The model builds on the Public Health Agency of Canada's latest projections of how the COVID-19 crisis could unfold in the country, which included "green-zone" scenarios involving strong controls resulting in one to 10 per cent of the population infected.
'There needs to be planning'
Boozary said it was promising to see hospital bed and ICU capacity surge planning taking place in different regions.
"This is not to say that there hasn't been these efforts across the country and in various spots," said Boozary. "But really for us to see success, it has to be concerted, there needs to be planning. We can't afford panic or complacency.
"The hope is that this effort might spur more transparency about the needs and action on the capacity front."
In some of those regions, ICU shortages could be alleviated by transferring patients from vulnerable hospital regions to city hospitals that have a larger capacity.
However, Boozary pointed out there are areas in the country where it's more difficult to shift that capacity.
"Richmond Hill to downtown Toronto is totally possible," he said. "The challenge I think is when you look at some of the more remote communities."
To come up with their projections, researchers first determined the number of available ICU beds in each hospital region for people with COVID-19.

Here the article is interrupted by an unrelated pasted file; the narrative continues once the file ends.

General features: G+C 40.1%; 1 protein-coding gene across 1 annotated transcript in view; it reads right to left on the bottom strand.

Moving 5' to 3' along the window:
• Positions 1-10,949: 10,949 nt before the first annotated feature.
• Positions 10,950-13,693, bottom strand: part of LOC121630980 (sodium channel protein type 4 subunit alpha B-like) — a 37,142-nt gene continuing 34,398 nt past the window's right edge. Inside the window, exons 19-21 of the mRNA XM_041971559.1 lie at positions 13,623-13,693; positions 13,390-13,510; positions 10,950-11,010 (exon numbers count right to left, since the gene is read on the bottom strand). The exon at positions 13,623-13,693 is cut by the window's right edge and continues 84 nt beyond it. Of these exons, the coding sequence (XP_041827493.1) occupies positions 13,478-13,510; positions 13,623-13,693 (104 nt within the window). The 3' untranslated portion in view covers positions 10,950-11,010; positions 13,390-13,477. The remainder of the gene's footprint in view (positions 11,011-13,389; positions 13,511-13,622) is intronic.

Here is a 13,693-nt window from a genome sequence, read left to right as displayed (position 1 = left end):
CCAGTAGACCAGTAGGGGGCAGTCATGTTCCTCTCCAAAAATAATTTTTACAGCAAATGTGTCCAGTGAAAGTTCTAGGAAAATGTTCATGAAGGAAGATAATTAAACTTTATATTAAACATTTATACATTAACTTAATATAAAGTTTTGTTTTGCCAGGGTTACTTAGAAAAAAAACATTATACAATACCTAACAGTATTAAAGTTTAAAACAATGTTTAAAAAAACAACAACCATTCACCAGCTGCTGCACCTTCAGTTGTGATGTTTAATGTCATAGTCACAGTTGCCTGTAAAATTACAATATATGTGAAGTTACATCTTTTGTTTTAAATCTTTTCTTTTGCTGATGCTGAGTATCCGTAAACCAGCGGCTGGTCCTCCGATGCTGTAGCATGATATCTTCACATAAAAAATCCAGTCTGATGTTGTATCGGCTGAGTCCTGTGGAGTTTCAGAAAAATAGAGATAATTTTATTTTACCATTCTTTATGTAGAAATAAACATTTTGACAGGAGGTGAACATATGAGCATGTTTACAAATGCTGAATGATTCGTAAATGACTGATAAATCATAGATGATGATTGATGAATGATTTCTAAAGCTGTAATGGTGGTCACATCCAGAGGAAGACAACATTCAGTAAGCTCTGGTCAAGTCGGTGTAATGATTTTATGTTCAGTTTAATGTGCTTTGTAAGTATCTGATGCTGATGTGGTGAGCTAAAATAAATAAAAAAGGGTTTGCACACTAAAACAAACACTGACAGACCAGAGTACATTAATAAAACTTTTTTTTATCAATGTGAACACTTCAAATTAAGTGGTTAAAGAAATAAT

That number was then adjusted by taking into consideration measures taken by hospitals to decrease the burden on ICUs — cancelling certain surgeries that could put someone in the ICU, for example.
Like any prediction model, it makes certain assumptions. For example, it assumes every hospital stay by a critical COVID-19 patient is 10 days. It also doesn't take into account the possibility of moving patients around a province to relieve overcapacity.
Provincial health officials do have plans and have implemented measures to deal with potential ICU bed shortages.
Hayley Chazan, a spokeswoman for the Ontario Ministry of Health, said to meet ongoing capacity issues, the ministry has granted general approval to all public hospitals to operate and use another institution, building or other premises provided that certain conditions are met.
"For example, this change could give hospitals the ability to increase their capacity by entering into contractual agreements with retirement homes, hotels and other buildings or facilities to house COVID-19 or general patients," she said.
Health authorities in B.C. say they are planning to add more bed capacity off-site from hospitals for less acute medical and surgical inpatients to open up additional capacity for COVID-19 patients in hospitals.